Donuts Interrupted

On our way to school yesterday, time was our side, so I decided to stop for donuts for Darus’ teachers. I suffered a major special needs’ #momfail by not telling Darus what we were doing (verbally telling him, multiple times, if there’s a change in our routine can sometime help him with the transition). I parked the car and got him out.

Almost immediately his face turned to panic mode (“this isn’t school” - is what he would have said, if he could talk) and he dropped his 75 pound body to the ground in the parking lot. Fuck.

I chose to not abort the mission but instead had to nearly drag him into the donut shop. (His teacher thinks - and I agree - he shouldn’t be so rigid and needs to learn to be ok with change.) We stood - ok I was actually kneeling next to him - in line waiting for our turn. Darus was crying and visibly upset. I kept telling him, “we’re here to buy donuts for your teachers”, “everything is ok”, “we’ll go to school right after this”.

I wanted to cry and scream simultaneously. At that moment, a person standing in line (😇) cautiously approached us and kindly asked if she could place the order for us and bring it out to our car. I was so thankful! As much as I was trying to teach Darus flexibility and patience, I think the lesson was going south quick. I handed her some cash and asked her to get a dozen assorted donuts.

I then took Darus outside and struggled to get him back in the car. He was, once again, confused by this change to his routine. I finally got him back in his carseat and the gal came out with our donuts AND my cash. She paid for our donuts. She said, “these donuts are on me, thank his teachers from me”. Tears burst into my eyes. The kindness of strangers! 💜💚 I was so surprised by her gesture I didn’t think to ask for her name nor did I share any information about Darus’ condition and why it was such a struggle for him. I’m sharing the story here in hopes that it inspires others to #bekind #strongertogether #phelanmcdermidsyndrome#nonverbal #autism #ilovela #happychanukah#nomoore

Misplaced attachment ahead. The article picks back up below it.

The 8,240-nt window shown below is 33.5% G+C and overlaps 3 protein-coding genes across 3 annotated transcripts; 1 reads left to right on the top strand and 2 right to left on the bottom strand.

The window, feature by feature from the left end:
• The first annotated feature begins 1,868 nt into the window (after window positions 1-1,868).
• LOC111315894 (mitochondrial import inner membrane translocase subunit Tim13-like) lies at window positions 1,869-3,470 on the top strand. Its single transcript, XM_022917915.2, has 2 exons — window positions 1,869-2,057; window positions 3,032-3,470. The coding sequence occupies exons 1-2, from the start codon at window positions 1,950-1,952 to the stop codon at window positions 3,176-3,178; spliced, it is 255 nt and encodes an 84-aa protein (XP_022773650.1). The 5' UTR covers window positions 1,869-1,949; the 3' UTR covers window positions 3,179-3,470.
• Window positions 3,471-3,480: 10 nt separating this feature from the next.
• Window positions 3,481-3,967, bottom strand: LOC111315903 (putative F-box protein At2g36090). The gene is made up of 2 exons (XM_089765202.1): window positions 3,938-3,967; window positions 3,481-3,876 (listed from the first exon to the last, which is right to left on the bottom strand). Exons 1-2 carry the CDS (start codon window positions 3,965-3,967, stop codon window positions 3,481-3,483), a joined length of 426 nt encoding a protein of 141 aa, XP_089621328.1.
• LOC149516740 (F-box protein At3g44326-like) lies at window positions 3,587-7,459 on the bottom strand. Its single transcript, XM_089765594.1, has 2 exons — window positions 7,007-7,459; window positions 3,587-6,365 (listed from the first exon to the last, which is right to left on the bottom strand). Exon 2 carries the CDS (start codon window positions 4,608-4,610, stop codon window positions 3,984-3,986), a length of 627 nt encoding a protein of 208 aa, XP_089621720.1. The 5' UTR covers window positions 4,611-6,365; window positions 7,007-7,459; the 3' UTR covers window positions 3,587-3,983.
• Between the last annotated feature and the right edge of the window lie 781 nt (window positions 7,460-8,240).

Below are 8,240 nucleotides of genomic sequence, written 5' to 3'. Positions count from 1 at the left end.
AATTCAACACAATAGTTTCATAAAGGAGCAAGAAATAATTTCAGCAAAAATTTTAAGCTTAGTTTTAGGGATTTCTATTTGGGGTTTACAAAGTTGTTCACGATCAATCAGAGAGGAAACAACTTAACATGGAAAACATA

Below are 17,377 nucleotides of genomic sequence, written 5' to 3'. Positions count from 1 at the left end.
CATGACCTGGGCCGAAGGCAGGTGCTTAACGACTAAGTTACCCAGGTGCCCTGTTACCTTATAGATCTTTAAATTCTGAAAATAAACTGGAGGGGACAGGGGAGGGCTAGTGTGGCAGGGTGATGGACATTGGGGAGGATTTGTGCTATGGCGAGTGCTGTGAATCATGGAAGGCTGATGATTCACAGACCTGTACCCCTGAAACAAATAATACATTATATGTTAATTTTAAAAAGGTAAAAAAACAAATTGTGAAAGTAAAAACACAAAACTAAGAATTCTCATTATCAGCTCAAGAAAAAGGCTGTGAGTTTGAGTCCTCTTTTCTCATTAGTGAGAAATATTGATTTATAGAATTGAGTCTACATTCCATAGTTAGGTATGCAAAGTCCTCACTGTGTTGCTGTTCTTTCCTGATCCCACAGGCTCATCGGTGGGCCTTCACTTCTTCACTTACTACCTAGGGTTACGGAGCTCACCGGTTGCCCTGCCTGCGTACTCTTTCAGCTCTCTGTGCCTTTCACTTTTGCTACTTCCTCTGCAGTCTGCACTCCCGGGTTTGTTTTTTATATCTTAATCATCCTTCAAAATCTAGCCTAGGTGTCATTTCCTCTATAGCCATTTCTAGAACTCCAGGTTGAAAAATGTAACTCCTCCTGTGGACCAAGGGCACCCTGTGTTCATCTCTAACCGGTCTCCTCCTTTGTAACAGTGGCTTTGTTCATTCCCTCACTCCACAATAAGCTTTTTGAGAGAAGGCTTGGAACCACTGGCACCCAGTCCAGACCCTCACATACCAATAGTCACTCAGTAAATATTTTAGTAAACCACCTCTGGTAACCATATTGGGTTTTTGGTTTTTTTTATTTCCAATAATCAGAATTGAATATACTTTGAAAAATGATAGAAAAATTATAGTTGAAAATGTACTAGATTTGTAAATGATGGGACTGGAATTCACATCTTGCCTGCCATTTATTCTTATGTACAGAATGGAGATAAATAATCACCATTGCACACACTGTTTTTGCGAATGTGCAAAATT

Darus going to school.jpg


(picture of Darus, happily on his way to school)

Physical Therapy Evaluation

  • October 2015 - Darus' neurologist wanted him to have a PT evaluation and PT - Jonas took him for the evaluation at Therapy West.  The evaluation was completed and the evaluator suggested OT, in lieu of PT, as Darus was unable to follow her instructions, and she felt until he had a greater ability to attend, he would have greater benefit from OT
  • October 2016 - Darus' neurologist again suggested he have PT.  She wrote an Rx and said don't bother w/ the evaluation, just get him in PT.  She said NAPA is the best and since it's so close to our home, it seemed like a good fit.  We are STILL on their wait list :-(